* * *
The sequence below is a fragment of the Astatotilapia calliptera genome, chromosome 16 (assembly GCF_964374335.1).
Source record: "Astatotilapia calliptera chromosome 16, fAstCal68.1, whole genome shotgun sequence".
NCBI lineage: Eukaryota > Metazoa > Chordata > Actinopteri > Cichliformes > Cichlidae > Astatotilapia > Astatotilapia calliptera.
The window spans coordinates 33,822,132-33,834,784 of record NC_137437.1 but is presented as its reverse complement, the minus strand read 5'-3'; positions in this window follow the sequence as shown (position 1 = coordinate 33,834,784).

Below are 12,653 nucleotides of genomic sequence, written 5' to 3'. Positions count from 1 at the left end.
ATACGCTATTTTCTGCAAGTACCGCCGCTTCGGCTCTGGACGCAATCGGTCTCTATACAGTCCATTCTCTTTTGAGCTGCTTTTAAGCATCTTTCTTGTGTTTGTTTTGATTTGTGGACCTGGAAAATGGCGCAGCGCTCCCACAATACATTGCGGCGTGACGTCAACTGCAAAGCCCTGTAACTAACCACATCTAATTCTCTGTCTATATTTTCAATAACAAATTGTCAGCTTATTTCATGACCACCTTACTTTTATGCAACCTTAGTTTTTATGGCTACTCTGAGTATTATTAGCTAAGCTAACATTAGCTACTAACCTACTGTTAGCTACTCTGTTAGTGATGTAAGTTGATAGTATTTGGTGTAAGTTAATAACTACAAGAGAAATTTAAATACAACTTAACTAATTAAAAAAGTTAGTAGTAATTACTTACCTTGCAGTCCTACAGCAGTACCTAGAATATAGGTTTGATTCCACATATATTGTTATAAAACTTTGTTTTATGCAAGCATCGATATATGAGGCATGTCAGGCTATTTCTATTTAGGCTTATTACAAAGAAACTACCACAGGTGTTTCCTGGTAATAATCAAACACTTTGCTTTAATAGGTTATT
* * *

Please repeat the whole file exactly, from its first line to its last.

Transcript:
The sequence below is a fragment of the Astatotilapia calliptera genome, chromosome 16 (assembly GCF_964374335.1).
Source record: "Astatotilapia calliptera chromosome 16, fAstCal68.1, whole genome shotgun sequence".
NCBI lineage: Eukaryota > Metazoa > Chordata > Actinopteri > Cichliformes > Cichlidae > Astatotilapia > Astatotilapia calliptera.
The window spans coordinates 33,822,132-33,834,784 of record NC_137437.1 but is presented as its reverse complement, the minus strand read 5'-3'; positions in this window follow the sequence as shown (position 1 = coordinate 33,834,784).

Below are 12,653 nucleotides of genomic sequence, written 5' to 3'. Positions count from 1 at the left end.
ATACGCTATTTTCTGCAAGTACCGCCGCTTCGGCTCTGGACGCAATCGGTCTCTATACAGTCCATTCTCTTTTGAGCTGCTTTTAAGCATCTTTCTTGTGTTTGTTTTGATTTGTGGACCTGGAAAATGGCGCAGCGCTCCCACAATACATTGCGGCGTGACGTCAACTGCAAAGCCCTGTAACTAACCACATCTAATTCTCTGTCTATATTTTCAATAACAAATTGTCAGCTTATTTCATGACCACCTTACTTTTATGCAACCTTAGTTTTTATGGCTACTCTGAGTATTATTAGCTAAGCTAACATTAGCTACTAACCTACTGTTAGCTACTCTGTTAGTGATGTAAGTTGATAGTATTTGGTGTAAGTTAATAACTACAAGAGAAATTTAAATACAACTTAACTAATTAAAAAAGTTAGTAGTAATTACTTACCTTGCAGTCCTACAGCAGTACCTAGAATATAGGTTTGATTCCACATATATTGTTATAAAACTTTGTTTTATGCAAGCATCGATATATGAGGCATGTCAGGCTATTTCTATTTAGGCTTATTACAAAGAAACTACCACAGGTGTTTCCTGGTAATAATCAAACACTTTGCTTTAATAGGTTATT